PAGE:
In 2018, at age 89, James Ivory became the oldest winner of an Academy Award, winning Best Adapted Screenplay for Call Me By Your Name. In Solid Ivory: Memoirs, Ivory reveals he didn’t expect to win at all. His goal was to make quality films, not win awards. He describes the Oscar statuette, and its current importance, more than a little bit sarcastically: “Its fame eclipses even Michelangelo’s David and the Statue of Liberty.” The fact that he’d been making films since the 1950s, and nominated for numerous Oscars, made it even more astonishing that he won for a film he had “taken up almost casually as a favor to some friends, and for the fun of it.” It is this sense of perspective, good humor, and a willingness to go with the flow that shines through in his writing. Ivory’s book makes for a charming, yet unconventional, entertainment industry memoir.
Solid Ivory is divided into six sections by theme, rather than chronologically. Readers looking for a typical Hollywood “tell-all” should look elsewhere, because this is not that kind of celebrity autobiography. It is best to consider the experience of reading Solid Ivory as the opportunity to allow a prolific independent artist to share his insights. Many of the chapters consist of diary entries or personal correspondence, as a way of acquainting the reader more intimately with the characters involved. The story follows Ivory through his Depression-era childhood in Oregon, his travels to Italy and India, through adventures in Hollywood and New York City. As with any storytelling that isn’t strictly chronological, the book can sometimes feel a bit meandering. But Ivory’s descriptions of his experience as an out gay man during the mid-20th century is more than enough reward for some sections that might leave readers scratching their heads.
The most refreshing aspect of his memoir is the author’s outsider perspective of modern Hollywood conventions, such as the focus placed on awards. His detailing of the making of Call Me By Your Name is one of the most fascinating sections. He delves into the controversy surrounding the lack of nudity and censoring of the sex scene between Elio and Oliver with utter frankness: “Elio and Oliver’s lovemaking, with no need of frontal nudity, is described in my screenplay… such a shot, as described above, and if taken, would have said everything an audience might want to know.” Ivory displays no bitterness about the making of the film, from which he was dismissed as co-director. He admits that it could have been uncomfortable to have two directors, but seems most upset that Luca Guadagnino didn’t directly communicate his change in employment.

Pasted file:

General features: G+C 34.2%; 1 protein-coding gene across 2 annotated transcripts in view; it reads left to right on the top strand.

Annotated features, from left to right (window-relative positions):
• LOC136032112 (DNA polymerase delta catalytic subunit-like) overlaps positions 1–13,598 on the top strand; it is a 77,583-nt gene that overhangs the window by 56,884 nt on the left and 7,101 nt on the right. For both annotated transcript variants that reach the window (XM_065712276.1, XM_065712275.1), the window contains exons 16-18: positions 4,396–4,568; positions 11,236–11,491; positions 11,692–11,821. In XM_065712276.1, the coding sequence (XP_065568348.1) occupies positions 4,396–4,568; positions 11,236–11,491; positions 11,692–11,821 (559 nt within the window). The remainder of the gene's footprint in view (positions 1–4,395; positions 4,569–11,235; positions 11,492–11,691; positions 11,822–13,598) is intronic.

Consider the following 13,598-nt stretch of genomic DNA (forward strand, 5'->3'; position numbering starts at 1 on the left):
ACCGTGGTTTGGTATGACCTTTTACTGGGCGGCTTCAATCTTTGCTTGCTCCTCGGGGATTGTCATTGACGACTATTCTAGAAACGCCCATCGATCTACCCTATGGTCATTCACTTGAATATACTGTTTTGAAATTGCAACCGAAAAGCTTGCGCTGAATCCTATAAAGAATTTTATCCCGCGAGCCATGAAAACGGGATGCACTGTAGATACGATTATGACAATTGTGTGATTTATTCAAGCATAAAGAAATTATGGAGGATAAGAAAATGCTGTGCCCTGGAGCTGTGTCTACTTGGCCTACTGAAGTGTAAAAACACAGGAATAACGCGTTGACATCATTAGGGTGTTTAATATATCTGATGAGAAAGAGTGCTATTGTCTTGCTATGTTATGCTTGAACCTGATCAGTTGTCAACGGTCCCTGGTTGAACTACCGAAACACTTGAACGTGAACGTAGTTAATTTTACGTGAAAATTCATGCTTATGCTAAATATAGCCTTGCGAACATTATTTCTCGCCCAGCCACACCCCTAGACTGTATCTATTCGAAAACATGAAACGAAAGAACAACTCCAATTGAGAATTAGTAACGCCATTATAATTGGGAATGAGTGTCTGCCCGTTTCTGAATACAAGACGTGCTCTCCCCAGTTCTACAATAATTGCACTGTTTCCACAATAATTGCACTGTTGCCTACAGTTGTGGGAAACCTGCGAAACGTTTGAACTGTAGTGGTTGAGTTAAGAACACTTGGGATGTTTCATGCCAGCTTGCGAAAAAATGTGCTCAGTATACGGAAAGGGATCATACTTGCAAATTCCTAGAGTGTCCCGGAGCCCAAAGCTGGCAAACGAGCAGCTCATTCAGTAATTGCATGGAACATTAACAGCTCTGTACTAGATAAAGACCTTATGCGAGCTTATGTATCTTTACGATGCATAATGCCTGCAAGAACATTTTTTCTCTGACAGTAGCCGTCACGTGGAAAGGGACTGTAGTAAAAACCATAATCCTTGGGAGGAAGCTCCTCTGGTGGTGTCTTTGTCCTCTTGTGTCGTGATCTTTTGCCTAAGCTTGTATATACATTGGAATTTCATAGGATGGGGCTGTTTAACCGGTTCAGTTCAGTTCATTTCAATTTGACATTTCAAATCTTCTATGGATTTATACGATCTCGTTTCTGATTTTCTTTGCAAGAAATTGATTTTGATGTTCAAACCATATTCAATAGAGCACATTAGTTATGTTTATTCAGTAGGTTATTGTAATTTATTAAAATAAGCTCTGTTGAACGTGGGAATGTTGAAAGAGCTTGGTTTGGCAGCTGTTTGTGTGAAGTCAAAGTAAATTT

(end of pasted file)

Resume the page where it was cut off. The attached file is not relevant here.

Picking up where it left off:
Ivory is at his best when discussing his partner in life and work, Ismail Merchant, who passed away in 2005. They were “united in a purpose, and that purpose was to make films together.” The sections dealing with Merchant flow cohesively, expressing hidden depths of emotion with restraint just as their best films do. Merchant was the love of his life, though he admits their relationship was unconventional. They were non-monogamous at a time when lasting gay relationships were hardly common, but Ivory clarifies that their dalliances “did not last because I was always there and he was always there.” Their commitment to each other was unique and singular, and one can tell by the way Ivory writes that their personal connection was a large part of what helped Merchant Ivory Productions, the film company they founded in 1961, be a success.
At times, I found the flow of the book to be steady, if uneven. Many anecdotes rely on the fact that the reader is familiar with the people who were part of Ivory’s social circle (footnotes are included when explanation is deemed necessary.) There is very little discussion of the making of specific Merchant Ivory films. The focus remains solidly on Ivory and the experiences that formed him. At first, I was resistant to this style; I wanted more gossip and behind-the-scenes drama, but as I continued reading, I realized that wasn’t the point. Much like his films, Solid Ivory unfolds at its own speed, revealing stylistically beautiful and generous portraits of the personalities, locations, and events that shaped James Ivory. In our current age, so focused on measurable success, Solid Ivory reminded me that storytelling should be the most important thing to an artist. Art exists to illuminate life, and what greater creation is there than the life we build with the people close to us?
Solid Ivory: Memoirs
By James Ivory
Farrar, Straus and Giroux
Published November 2, 2021
David is a nonbinary actor and bookseller living in Metro Detroit, who's obsessed with Classic Hollywood, Real Housewives, and all things Queer. He also writes for Buzzfeed. Contact him on twitter @david_vogel or by email at email@example.com